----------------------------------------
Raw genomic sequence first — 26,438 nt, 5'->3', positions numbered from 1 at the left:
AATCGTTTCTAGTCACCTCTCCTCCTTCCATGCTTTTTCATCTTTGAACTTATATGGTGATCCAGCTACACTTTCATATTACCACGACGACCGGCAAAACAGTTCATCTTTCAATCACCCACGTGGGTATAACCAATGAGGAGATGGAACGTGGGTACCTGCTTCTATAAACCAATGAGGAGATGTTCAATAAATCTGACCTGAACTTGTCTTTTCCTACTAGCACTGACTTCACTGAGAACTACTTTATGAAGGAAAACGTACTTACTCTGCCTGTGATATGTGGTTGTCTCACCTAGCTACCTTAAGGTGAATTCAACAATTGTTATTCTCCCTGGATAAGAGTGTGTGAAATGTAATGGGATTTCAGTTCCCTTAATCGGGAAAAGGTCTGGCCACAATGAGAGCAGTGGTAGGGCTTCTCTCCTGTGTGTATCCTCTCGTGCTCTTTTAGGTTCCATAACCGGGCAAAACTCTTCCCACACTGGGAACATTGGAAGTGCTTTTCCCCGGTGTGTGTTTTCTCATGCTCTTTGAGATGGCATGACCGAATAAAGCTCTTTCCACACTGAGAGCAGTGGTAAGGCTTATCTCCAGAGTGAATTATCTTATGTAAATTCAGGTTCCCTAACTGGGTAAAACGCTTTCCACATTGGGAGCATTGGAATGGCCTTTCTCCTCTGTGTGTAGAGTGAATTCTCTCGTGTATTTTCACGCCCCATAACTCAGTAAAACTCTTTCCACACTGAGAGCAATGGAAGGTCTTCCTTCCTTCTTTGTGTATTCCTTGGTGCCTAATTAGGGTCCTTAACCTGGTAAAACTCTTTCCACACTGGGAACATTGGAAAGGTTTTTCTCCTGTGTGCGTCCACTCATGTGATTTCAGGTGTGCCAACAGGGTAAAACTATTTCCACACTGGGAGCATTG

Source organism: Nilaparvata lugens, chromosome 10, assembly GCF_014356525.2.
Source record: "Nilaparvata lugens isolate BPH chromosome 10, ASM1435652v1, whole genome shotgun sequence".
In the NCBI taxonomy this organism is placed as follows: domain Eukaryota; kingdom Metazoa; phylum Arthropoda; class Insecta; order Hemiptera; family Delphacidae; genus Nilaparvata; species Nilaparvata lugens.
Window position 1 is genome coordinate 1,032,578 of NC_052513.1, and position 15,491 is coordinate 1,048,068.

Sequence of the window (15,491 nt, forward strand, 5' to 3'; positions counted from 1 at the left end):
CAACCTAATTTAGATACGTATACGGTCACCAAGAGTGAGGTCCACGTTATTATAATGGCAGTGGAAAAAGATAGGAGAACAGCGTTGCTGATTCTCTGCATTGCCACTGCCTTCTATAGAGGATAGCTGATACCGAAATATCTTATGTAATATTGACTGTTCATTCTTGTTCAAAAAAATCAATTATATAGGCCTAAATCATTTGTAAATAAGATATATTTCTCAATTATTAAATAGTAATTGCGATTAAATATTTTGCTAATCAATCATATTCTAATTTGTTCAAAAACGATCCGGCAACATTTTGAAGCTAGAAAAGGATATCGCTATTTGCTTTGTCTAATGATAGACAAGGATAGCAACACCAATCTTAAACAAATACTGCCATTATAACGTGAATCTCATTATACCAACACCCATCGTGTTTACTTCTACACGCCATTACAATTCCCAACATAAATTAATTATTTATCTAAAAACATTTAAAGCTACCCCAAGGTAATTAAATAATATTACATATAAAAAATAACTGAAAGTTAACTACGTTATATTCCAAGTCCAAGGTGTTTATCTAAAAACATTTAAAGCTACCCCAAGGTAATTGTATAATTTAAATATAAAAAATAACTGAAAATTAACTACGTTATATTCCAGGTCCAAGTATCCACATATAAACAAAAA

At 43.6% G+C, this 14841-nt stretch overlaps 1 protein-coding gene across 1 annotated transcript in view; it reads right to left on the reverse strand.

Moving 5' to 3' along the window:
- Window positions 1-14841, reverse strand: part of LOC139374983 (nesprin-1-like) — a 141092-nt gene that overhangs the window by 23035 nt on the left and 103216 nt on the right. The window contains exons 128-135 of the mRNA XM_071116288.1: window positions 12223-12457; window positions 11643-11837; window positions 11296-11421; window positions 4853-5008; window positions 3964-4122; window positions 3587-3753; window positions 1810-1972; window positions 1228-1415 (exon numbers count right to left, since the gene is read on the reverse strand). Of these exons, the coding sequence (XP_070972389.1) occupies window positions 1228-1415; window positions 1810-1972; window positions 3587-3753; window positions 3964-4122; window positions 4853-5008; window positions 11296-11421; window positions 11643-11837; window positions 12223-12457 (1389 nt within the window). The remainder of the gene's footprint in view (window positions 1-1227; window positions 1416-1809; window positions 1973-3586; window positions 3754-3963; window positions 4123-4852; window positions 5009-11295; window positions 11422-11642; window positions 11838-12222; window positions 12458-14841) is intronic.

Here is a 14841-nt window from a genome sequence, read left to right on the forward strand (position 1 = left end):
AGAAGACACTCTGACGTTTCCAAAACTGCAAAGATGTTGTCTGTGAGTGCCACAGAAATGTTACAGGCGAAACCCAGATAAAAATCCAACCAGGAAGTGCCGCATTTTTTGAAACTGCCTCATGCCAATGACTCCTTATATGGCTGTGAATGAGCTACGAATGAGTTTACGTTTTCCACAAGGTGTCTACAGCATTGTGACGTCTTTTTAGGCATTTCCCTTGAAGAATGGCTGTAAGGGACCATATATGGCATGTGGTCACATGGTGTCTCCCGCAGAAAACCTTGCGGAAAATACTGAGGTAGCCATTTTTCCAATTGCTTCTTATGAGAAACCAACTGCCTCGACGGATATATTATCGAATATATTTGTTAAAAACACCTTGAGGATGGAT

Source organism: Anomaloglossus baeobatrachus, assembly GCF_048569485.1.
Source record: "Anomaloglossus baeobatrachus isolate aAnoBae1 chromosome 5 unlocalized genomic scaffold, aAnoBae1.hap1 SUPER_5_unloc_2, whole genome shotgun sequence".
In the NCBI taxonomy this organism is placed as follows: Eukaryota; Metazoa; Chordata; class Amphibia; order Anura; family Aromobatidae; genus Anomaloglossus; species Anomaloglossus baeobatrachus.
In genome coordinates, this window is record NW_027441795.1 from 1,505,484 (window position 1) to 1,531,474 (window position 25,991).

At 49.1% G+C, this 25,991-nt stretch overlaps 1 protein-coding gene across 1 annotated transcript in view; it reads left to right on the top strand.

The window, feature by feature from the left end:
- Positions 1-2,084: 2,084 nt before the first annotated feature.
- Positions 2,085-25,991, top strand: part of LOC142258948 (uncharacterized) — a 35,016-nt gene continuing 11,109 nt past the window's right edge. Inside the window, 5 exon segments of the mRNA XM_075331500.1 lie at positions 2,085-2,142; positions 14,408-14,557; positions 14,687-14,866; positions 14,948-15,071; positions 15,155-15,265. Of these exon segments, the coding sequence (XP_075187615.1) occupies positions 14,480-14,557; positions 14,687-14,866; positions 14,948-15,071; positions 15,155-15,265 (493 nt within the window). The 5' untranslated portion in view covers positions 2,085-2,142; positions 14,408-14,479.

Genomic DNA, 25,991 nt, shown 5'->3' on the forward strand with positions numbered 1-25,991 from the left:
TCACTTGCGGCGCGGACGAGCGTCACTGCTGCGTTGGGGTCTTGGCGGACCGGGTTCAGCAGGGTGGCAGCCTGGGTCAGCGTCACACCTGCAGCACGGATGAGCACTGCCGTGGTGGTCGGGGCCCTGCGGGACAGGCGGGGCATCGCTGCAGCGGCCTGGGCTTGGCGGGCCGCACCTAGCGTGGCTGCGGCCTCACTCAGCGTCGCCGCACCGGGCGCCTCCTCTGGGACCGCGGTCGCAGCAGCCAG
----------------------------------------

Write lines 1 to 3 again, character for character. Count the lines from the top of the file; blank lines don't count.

Raw genomic sequence first — 26,438 nt, 5'->3', positions numbered from 1 at the left:
AATCGTTTCTAGTCACCTCTCCTCCTTCCATGCTTTTTCATCTTTGAACTTATATGGTGATCCAGCTACACTTTCATATTACCACGACGACCGGCAAAACAGTTCATCTTTCAATCACCCACGTGGGTATAACCAATGAGGAGATGGAACGTGGGTACCTGCTTCTATAAACCAATGAGGAGATGTTCAATAAATCTGACCTGAACTTGTCTTTTCCTACTAGCACTGACTTCACTGAGAACTACTTTATGAAGGAAAACGTACTTACTCTGCCTGTGATATGTGGTTGTCTCACCTAGCTACCTTAAGGTGAATTCAACAATTGTTATTCTCCCTGGATAAGAGTGTGTGAAATGTAATGGGATTTCAGTTCCCTTAATCGGGAAAAGGTCTGGCCACAATGAGAGCAGTGGTAGGGCTTCTCTCCTGTGTGTATCCTCTCGTGCTCTTTTAGGTTCCATAACCGGGCAAAACTCTTCCCACACTGGGAACATTGGAAGTGCTTTTCCCCGGTGTGTGTTTTCTCATGCTCTTTGAGATGGCATGACCGAATAAAGCTCTTTCCACACTGAGAGCAGTGGTAAGGCTTATCTCCAGAGTGAATTATCTTATGTAAATTCAGGTTCCCTAACTGGGTAAAACGCTTTCCACATTGGGAGCATTGGAATGGCCTTTCTCCTCTGTGTGTAGAGTGAATTCTCTCGTGTATTTTCACGCCCCATAACTCAGTAAAACTCTTTCCACACTGAGAGCAATGGAAGGTCTTCCTTCCTTCTTTGTGTATTCCTTGGTGCCTAATTAGGGTCCTTAACCTGGTAAAACTCTTTCCACACTGGGAACATTGGAAAGGTTTTTCTCCTGTGTGCGTCCACTCATGTGATTTCAGGTGTGCCAACAGGGTAAAACTATTTCCACACTGGGAGCATTG

Source organism: Nilaparvata lugens, chromosome 10, assembly GCF_014356525.2.